Many years ago, I watched a mature judge take some time to talk to the jury before reading the jury instructions. He started out by explaining that the jury instructions are basically a restatement of the law. The jury had just sat through a two day trial, and heard a lot of evidence. Now the judge would instruct the jury on the law, and ask the jury to take the facts and apply the facts to the law to render a verdict.
He explained to the jury that lawyers had argued for years over what the law should say, and how it should work. As a result of these long and complicated arguments, appeal courts, made up of three or more judges, made decisions, that these decisions were sometimes appealed again, and changed. However, the judge explained, what the court was asking these jurors to do right now, was to apply a set of facts to legal concepts that took decades to develop, and to do it within a matter of a few hours, or a day. He then began to read the instructions, which took almost an hour.
Although that seems overwhelming, the fact is that most jury instructions are straight forward. It's also guaranteed that the attorneys in the case are going to discuss the instructions before trial, and even in closing argument. The Oregon State Bar regulalary reviews and revises jury instructions so that they are up to date, and understandable. It is, however, a challenge, at times.
Jury instructions often help attorneys flesh out their closing arguments. For example, a common jury instruction in a civil case is the definition of "preponderance of the evidence." Many people are familiar with the term "beyond a reasonable doubt." Both of these terms refer to how strongly a party must prove their case.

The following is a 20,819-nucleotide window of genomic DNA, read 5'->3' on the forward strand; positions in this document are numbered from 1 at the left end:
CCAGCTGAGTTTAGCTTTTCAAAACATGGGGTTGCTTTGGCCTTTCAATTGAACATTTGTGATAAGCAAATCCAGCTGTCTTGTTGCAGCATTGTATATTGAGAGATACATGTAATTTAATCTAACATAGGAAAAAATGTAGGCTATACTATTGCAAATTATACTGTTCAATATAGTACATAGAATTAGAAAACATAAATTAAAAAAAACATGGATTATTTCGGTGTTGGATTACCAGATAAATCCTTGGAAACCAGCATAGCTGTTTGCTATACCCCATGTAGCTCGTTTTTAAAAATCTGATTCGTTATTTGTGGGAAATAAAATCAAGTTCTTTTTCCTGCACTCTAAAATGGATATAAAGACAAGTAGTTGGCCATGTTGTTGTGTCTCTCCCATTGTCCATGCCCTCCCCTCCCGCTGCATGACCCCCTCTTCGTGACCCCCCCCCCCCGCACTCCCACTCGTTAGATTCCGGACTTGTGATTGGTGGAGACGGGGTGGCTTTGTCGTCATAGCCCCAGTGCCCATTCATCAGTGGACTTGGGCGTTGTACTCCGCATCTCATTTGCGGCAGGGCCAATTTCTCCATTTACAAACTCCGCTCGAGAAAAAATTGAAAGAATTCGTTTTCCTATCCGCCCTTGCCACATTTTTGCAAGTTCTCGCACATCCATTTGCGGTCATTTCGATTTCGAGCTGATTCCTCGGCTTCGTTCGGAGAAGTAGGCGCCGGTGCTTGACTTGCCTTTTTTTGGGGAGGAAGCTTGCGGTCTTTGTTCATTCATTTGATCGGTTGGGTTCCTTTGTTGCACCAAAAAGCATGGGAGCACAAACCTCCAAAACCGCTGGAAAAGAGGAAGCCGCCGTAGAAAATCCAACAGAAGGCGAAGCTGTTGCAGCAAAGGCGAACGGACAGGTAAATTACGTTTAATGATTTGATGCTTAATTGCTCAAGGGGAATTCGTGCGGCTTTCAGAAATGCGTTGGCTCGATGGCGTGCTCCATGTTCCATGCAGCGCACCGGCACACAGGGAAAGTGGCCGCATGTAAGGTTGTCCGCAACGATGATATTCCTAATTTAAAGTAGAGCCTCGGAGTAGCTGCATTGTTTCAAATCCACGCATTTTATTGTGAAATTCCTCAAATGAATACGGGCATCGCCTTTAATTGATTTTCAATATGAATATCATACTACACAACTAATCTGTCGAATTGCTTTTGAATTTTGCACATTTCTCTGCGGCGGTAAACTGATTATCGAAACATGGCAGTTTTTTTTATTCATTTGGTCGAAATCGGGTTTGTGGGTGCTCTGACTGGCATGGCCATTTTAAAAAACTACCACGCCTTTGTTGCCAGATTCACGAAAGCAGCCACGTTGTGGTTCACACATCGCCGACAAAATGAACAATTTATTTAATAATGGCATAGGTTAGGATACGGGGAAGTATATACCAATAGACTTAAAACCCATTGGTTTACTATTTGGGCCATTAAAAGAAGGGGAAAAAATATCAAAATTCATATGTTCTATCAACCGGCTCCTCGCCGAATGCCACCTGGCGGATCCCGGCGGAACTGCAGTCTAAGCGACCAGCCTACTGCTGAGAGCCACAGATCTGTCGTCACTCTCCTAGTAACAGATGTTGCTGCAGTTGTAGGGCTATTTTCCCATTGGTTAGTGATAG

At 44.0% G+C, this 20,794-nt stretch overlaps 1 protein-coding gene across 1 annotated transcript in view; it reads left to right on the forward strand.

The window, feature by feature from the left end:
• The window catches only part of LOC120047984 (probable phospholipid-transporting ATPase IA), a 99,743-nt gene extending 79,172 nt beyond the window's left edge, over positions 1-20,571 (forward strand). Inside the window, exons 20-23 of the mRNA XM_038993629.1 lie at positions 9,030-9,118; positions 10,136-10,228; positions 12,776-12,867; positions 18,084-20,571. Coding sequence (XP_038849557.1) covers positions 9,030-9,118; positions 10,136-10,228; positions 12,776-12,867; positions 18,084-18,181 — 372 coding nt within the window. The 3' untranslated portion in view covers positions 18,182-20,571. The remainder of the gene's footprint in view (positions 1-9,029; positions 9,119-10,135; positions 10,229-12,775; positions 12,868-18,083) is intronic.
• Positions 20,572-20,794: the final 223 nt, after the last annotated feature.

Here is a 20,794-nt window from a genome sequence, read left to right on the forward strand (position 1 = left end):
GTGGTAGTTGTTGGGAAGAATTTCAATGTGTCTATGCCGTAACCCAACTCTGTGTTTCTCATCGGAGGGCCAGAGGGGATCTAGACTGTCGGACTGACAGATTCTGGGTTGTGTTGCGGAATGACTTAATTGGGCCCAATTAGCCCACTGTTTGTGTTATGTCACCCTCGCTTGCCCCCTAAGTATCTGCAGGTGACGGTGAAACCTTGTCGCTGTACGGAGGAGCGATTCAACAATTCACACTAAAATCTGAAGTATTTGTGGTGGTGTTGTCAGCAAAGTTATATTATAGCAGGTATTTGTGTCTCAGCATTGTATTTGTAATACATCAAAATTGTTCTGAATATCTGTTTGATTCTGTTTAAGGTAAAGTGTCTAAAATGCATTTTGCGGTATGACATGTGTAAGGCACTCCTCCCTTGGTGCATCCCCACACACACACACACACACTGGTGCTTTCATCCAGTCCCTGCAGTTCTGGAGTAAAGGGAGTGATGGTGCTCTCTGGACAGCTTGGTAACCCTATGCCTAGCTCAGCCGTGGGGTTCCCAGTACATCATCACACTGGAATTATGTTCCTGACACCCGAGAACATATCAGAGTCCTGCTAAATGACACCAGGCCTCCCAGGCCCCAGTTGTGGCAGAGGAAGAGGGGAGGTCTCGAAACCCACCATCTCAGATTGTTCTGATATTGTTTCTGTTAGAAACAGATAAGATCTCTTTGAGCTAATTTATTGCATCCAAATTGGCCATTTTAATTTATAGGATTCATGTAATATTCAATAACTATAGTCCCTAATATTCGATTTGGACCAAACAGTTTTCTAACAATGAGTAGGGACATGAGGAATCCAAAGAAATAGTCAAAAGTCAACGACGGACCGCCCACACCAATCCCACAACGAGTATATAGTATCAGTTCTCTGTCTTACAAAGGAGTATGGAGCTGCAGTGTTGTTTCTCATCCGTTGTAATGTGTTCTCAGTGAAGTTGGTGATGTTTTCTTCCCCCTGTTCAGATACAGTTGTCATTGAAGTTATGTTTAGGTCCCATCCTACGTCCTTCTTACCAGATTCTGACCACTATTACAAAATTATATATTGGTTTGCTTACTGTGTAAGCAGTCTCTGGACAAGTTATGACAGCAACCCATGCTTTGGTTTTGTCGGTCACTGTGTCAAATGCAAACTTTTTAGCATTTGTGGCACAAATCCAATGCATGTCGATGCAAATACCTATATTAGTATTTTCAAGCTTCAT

In a criminal matter, a conviction requires proof "beyond a reasonable doubt." This burden of proof requires a higher level of certainty, mainly because somebody's liberty is at stake.
In a civil case, however, the standard of preponderance is not as rigorous. The party with the burden of proof simply needs to prove that a fact is more likely true than not. In terms of percentages, probability means more than 50% certainty that a fact is true. Many attorneys will be sure that jurors understand the difference between these two burdens of proof, and which one should be applied in a particular case.
Each attorney is allowed to propose jury instructions, but in the end, it is up to the Judge to decide which instruction to give. Often, attorneys will agree to the most basic instructions, but not always.
If you have a injury claim, and wonder about the prospects of going to trial, call us at 503-325-8600. We have taken several cases to jury trial, and can explain how the process works.